Background IMvigor010 (NCT02450331) showed that atezolizumab reduced risk of death by approximately 40% in post-cystectomy ctDNA-positive patients.1 Whether ctDNA may predict toxicity of immune checkpoint inhibition is unknown. Theoretically the lack of tumor-derived immune suppression associated with the presence of cancer may result in more irAEs.
Methods Patients with high-risk muscle invasive bladder cancer treated with atezolizumab (n=300) vs observation (n=281) after surgical resection and with available baseline ctDNA assessment were included. The association between baseline ctDNA (either as status [positive vs negative] or as continuous MTM/mL measurement [mean tumor molecules per mL of plasma on log-scale]) and the time to onset of the first irAE of a specific type per patient was assessed in the atezolizumab arm using a Cox regression model adjusted for PD-L1 status, prior chemotherapy, race, sex and age. Plots of the cumulative incidence function (CIF) derived from the Aalen-Johansen estimator were used for visualization of the irAE risk over time stratified by ctDNA status, treatment arm and severity grade. Death was considered as a competing event for the safety endpoints in the CIF plots and Cox model (i.e., cause-specific approach treating death as censoring).
Results The risk of low grade (Grade 1/2) irAEs was higher in ctDNA-negative patients compared with ctDNA-positive patients at baseline (ctDNA-negative vs -positive: HR 1.97 [1.29, 2.99]) and in patients with lower baseline ctDNA levels (ctDNA log-MTM/mL: HR 0.92 [0.87, 0.97]) (figures 1 and 2). Low-grade irAEs were predominantly hepatitis, hypo-/hyperthyroidism and rash. For high-grade irAEs there was no clear association with baseline ctDNA; however, the number of events was very small. No conclusions could be drawn from on-treatment ctDNA-irAE analysis given the limited safety data available.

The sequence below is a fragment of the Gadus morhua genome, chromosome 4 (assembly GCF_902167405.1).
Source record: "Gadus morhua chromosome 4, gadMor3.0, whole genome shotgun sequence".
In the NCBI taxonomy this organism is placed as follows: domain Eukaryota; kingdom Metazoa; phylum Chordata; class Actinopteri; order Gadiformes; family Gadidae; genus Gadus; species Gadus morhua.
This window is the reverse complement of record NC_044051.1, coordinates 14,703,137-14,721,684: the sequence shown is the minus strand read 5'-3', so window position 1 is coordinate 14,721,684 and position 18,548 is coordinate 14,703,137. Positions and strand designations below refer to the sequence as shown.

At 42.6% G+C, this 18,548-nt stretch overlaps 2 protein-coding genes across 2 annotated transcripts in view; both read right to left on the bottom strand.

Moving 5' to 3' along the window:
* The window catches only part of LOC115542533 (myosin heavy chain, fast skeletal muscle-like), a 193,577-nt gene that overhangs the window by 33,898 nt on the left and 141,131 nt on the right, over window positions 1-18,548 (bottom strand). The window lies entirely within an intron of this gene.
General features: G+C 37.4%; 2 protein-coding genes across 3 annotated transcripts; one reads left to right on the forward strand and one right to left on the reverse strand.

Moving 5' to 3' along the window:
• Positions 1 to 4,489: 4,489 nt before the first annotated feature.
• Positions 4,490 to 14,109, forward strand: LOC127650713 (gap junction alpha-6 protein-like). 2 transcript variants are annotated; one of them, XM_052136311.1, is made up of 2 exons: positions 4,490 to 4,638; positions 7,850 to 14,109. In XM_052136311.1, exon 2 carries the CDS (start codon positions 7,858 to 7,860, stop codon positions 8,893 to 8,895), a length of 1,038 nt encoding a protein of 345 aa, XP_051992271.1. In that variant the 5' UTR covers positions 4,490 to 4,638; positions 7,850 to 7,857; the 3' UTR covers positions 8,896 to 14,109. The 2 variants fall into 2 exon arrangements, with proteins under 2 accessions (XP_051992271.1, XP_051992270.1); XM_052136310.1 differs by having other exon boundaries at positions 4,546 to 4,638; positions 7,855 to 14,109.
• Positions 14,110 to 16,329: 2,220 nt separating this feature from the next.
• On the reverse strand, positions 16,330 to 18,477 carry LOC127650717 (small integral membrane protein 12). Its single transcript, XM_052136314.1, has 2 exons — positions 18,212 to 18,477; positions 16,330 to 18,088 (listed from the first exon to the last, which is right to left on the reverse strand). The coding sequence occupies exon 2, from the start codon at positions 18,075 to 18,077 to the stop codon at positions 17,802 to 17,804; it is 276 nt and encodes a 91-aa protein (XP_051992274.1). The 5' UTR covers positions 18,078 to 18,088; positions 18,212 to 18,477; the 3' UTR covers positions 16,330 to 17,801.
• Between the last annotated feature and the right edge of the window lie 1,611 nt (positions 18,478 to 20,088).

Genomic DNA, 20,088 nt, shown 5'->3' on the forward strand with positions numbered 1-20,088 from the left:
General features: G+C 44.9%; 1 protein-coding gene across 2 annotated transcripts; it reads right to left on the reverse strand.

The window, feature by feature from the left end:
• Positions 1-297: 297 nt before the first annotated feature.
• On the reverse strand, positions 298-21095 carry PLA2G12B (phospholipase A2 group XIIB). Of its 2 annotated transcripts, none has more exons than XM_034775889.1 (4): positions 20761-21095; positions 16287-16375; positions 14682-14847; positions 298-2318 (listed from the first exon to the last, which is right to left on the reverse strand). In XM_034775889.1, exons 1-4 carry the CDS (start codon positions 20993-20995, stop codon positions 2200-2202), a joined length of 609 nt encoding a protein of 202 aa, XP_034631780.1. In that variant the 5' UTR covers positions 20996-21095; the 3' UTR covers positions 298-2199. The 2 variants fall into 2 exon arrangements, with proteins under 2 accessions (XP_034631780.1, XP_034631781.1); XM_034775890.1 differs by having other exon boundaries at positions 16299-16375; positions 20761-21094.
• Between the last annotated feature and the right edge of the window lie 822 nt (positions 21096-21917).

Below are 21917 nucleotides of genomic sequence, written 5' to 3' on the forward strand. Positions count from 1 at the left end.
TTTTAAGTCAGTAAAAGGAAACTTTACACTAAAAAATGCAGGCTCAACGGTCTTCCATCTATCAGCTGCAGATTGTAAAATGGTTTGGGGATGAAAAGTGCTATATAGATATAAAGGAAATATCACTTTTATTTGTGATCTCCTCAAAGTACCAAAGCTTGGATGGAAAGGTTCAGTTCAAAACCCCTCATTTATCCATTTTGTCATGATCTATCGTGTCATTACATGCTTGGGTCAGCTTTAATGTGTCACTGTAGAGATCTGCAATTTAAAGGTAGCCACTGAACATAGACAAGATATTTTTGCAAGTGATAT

Conclusions Our exploratory analysis showed evidence of a higher risk of low-grade irAEs in ctDNA-negative vs ctDNA-positive patients treated with atezolizumab in the adjuvant setting. This supports the hypothesis of increased treatment-related toxicity in patients without cancer. It supports other ctDNA trials such as IMvigor011 (NCT04660344).
Acknowledgements Funded by F Hoffmann-La Roche Ltd/Genentech
Trial Registration ClinicalTrials.gov ID: NCT02450331
Jackson-Spence F, et al. IMvigor011: a study of adjuvant atezolizumab in patients with high-risk MIBC who are ctDNA+ post-surgery. Future Oncol. 2023;19(7):509–515.
Ethics Approval The trial was performed per Good Clinical Practice and the Declaration of Helsinki. Protocol approval was obtained from ethics committees or independent review boards for each study site. All patients provided written informed consent. Further details, including the study protocol, are published in the primary manuscript: Bellmunt J et al, Lancet Oncol. 22, 525–537 (2021).
This is an open access article distributed in accordance with the Creative Commons Attribution Non Commercial (CC BY-NC 4.0) license, which permits others to distribute, remix, adapt, build upon this work non-commercially, and license their derivative works on different terms, provided the original work is properly cited, appropriate credit is given, any changes made indicated, and the use is non-commercial. See http://creativecommons.org/licenses/by-nc/4.0/.
Statistics from Altmetric.com
If you wish to reuse any or all of this article please use the link below which will take you to the Copyright Clearance Center’s RightsLink service. You will be able to get a quick price and instant permission to reuse the content in many different ways.